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Force had insufficient firearms licensing staff inquest told

Chief Superintendent Roy Linden told an inquest that staff were already struggling to cope with the backlog in 2017 when Jake Davison applied for a shotgun certificate.

Devon and Cornwall Police did not have enough staff to deal with the number of new firearms applications and renewals being sought at the time Jake Davison applied for a shotgun certificate, an inquest has heard.

In August 2021, Davison killed his mother Maxine following an argument before shooting dead four others during a 12-minute attack in Plymouth.

He applied for a shotgun certificate in July 2017, with this issued for a five-year period by Devon and Cornwall Police the following January.

The force revoked Davison's licence and seized his shotgun in 2020 after he assaulted two teenagers in a park, but both were returned to him just weeks before the killings.

Chief Superintendent Roy Linden told jurors that in 2017, there were 30,588 shotgun certificates holders and 11,132 firearms certificates held in Devon and Cornwall - making it the force with the largest number of certificate holders in the UK.

He said that at this time, there were around 3,000 new applications and renewals sought each year, creating a backlog at the force which has “probably increased now”.

When asked if the force had sufficient staff to deal with that number, Ch Supt Linden replied: “The simple answer is no.”

He also told the inquest there were no records of dip sampling – audits used to check decision-making – in the force's firearms licensing department at the material time.

The inquest heard that Davison declared that he had autism in his application as part of an obligation to disclose any medical conditions.

He also gave consent for his GP to share information with police about his medical history, but they refused to provide an opinion to police on whether he should be issued with a shotgun certificate.

Ch Supt Linden said that the GP’s refusal to provide information was “not rare” at the time, but acknowledged there was no policy in place for what to do when that happened.

Superintendent Adrian Davis, a firearms licencing manager at Warwickshire Police who also gave evidence to the inquest, confirmed there was "no requirement” for GP's to provide information at that time.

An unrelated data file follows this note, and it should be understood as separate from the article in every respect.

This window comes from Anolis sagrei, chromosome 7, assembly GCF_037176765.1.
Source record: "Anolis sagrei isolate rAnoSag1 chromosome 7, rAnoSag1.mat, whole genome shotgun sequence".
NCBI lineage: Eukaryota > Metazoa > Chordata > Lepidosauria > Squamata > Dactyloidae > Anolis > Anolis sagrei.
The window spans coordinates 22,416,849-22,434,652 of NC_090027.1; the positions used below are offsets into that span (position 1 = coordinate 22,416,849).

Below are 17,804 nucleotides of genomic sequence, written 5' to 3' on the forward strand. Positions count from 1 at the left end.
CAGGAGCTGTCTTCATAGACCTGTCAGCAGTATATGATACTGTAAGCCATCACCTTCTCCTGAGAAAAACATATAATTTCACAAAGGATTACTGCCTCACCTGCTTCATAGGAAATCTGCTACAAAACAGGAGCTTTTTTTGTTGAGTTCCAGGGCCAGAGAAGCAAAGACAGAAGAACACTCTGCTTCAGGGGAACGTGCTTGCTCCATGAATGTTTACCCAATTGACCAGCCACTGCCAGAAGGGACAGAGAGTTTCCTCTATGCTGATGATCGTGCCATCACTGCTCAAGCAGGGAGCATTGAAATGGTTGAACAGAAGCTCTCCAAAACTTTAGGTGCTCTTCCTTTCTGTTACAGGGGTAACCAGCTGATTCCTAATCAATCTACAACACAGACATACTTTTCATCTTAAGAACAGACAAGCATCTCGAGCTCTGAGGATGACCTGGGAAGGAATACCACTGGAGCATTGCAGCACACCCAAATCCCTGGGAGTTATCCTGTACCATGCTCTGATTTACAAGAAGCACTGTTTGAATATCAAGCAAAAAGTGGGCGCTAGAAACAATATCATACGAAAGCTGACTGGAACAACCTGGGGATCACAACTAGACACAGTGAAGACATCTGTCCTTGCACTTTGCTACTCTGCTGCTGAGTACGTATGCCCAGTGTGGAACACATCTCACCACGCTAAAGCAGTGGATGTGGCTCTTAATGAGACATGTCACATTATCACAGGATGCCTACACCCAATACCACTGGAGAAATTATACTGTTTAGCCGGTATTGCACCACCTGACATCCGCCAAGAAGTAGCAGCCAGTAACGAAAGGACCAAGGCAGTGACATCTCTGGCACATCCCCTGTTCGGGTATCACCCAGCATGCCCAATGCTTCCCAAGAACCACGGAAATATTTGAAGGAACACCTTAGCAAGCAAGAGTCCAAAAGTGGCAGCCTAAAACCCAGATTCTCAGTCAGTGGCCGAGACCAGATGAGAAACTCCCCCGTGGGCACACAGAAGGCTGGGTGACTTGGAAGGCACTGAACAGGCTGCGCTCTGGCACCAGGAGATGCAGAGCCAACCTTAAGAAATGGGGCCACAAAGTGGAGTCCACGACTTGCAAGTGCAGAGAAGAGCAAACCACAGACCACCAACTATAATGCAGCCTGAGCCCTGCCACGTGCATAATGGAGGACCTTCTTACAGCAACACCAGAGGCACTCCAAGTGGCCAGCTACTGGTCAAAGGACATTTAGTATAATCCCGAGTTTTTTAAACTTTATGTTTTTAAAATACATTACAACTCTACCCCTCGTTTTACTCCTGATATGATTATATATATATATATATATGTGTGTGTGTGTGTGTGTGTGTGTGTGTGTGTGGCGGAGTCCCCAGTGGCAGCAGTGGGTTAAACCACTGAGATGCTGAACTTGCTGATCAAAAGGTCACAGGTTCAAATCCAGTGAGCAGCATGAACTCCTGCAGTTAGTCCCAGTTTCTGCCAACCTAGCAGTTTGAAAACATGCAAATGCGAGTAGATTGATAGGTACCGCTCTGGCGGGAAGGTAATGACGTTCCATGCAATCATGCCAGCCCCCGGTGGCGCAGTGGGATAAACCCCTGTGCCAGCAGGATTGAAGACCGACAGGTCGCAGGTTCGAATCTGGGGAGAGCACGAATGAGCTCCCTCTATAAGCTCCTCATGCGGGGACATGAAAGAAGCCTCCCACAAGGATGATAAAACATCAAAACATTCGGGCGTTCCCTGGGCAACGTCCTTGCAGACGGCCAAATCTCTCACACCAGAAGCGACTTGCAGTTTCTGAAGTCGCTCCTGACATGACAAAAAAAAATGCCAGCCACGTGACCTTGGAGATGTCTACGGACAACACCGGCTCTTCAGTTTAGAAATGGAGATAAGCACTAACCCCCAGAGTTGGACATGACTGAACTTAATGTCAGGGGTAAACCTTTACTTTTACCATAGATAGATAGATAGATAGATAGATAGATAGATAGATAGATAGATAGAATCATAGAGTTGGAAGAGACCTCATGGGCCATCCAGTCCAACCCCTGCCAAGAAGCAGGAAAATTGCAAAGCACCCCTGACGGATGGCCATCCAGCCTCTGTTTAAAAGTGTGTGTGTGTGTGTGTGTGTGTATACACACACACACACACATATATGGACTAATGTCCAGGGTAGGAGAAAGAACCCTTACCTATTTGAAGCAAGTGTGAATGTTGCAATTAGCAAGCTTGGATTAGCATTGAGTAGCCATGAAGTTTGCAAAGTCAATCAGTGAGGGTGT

Supt Davis also referenced the "high-risk" decision to reissue Davison with his licence after it had been revoked.

“There are high-risk decisions such as if a person has been previously refused or previously revoked," he said.

This decision prompted the Home Secretary to ask forces to review their processes, to assess whether return decisions complied with non-statutory guidance and firearms legislation which asks Chief Officers to ensure high-risk decisions are approved at a sufficiently senior level.

Just eight decisions to return firearms licences were overturned as a result of this review.

However, under new statutory guidance on firearms licensing which came into force in November 2021, firearms licensing departments are now required to conduct ‘open source’ social media checks on applicants’ accounts, review their financial history as well as carry out domestic violence checks in cases where officers believe more evidence is needed before authorising a licence.

The IOPC confirmed last September that, following the conclusion of its investigation into the force, it was to undertake a separate criminal investigation into whether its Chief Constable had committed any offences under the Health and Safety at Work Act 1974.

It confirmed that this investigation remains ongoing, and is not expected to have concluded by the end of the inquest proceedings.

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